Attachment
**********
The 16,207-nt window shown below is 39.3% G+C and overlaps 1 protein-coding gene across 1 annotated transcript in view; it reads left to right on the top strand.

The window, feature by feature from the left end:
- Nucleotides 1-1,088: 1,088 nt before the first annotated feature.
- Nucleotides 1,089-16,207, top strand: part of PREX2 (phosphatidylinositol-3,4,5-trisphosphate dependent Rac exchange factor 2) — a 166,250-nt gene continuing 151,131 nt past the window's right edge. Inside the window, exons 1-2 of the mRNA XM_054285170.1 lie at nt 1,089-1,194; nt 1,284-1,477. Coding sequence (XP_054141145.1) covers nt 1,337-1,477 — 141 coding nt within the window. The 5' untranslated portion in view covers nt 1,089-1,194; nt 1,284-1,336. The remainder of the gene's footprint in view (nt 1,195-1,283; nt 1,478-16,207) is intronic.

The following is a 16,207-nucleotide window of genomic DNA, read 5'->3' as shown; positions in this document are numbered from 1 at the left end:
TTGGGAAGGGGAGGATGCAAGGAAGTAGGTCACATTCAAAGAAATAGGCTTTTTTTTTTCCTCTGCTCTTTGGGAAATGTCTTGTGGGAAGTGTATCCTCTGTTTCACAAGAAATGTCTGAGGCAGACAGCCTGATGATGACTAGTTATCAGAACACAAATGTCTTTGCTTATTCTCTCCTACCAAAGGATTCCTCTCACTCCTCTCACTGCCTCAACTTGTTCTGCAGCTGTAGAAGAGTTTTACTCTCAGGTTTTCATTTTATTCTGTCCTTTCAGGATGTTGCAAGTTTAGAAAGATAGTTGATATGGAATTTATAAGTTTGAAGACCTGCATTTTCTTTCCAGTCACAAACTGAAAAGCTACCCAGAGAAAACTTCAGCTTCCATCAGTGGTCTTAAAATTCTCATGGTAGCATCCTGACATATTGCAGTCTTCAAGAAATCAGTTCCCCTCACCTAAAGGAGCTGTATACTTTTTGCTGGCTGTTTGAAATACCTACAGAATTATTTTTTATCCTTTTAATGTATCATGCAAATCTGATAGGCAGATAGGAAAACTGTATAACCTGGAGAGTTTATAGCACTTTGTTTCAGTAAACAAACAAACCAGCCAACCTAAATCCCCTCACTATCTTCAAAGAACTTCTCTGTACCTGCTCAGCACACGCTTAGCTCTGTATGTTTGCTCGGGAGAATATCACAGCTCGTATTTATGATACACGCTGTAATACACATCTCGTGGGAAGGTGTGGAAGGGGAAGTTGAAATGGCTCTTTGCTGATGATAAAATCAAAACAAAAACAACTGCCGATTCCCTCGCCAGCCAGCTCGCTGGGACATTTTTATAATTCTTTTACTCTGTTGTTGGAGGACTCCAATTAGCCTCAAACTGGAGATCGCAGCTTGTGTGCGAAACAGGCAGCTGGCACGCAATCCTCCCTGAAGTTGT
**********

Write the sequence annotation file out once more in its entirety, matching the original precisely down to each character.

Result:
The 16,207-nt window shown below is 39.3% G+C and overlaps 1 protein-coding gene across 1 annotated transcript in view; it reads left to right on the top strand.

The window, feature by feature from the left end:
- Nucleotides 1-1,088: 1,088 nt before the first annotated feature.
- Nucleotides 1,089-16,207, top strand: part of PREX2 (phosphatidylinositol-3,4,5-trisphosphate dependent Rac exchange factor 2) — a 166,250-nt gene continuing 151,131 nt past the window's right edge. Inside the window, exons 1-2 of the mRNA XM_054285170.1 lie at nt 1,089-1,194; nt 1,284-1,477. Coding sequence (XP_054141145.1) covers nt 1,337-1,477 — 141 coding nt within the window. The 5' untranslated portion in view covers nt 1,089-1,194; nt 1,284-1,336. The remainder of the gene's footprint in view (nt 1,195-1,283; nt 1,478-16,207) is intronic.

The following is a 16,207-nucleotide window of genomic DNA, read 5'->3' as shown; positions in this document are numbered from 1 at the left end:
TTGGGAAGGGGAGGATGCAAGGAAGTAGGTCACATTCAAAGAAATAGGCTTTTTTTTTTCCTCTGCTCTTTGGGAAATGTCTTGTGGGAAGTGTATCCTCTGTTTCACAAGAAATGTCTGAGGCAGACAGCCTGATGATGACTAGTTATCAGAACACAAATGTCTTTGCTTATTCTCTCCTACCAAAGGATTCCTCTCACTCCTCTCACTGCCTCAACTTGTTCTGCAGCTGTAGAAGAGTTTTACTCTCAGGTTTTCATTTTATTCTGTCCTTTCAGGATGTTGCAAGTTTAGAAAGATAGTTGATATGGAATTTATAAGTTTGAAGACCTGCATTTTCTTTCCAGTCACAAACTGAAAAGCTACCCAGAGAAAACTTCAGCTTCCATCAGTGGTCTTAAAATTCTCATGGTAGCATCCTGACATATTGCAGTCTTCAAGAAATCAGTTCCCCTCACCTAAAGGAGCTGTATACTTTTTGCTGGCTGTTTGAAATACCTACAGAATTATTTTTTATCCTTTTAATGTATCATGCAAATCTGATAGGCAGATAGGAAAACTGTATAACCTGGAGAGTTTATAGCACTTTGTTTCAGTAAACAAACAAACCAGCCAACCTAAATCCCCTCACTATCTTCAAAGAACTTCTCTGTACCTGCTCAGCACACGCTTAGCTCTGTATGTTTGCTCGGGAGAATATCACAGCTCGTATTTATGATACACGCTGTAATACACATCTCGTGGGAAGGTGTGGAAGGGGAAGTTGAAATGGCTCTTTGCTGATGATAAAATCAAAACAAAAACAACTGCCGATTCCCTCGCCAGCCAGCTCGCTGGGACATTTTTATAATTCTTTTACTCTGTTGTTGGAGGACTCCAATTAGCCTCAAACTGGAGATCGCAGCTTGTGTGCGAAACAGGCAGCTGGCACGCAATCCTCCCTGAAGTTGT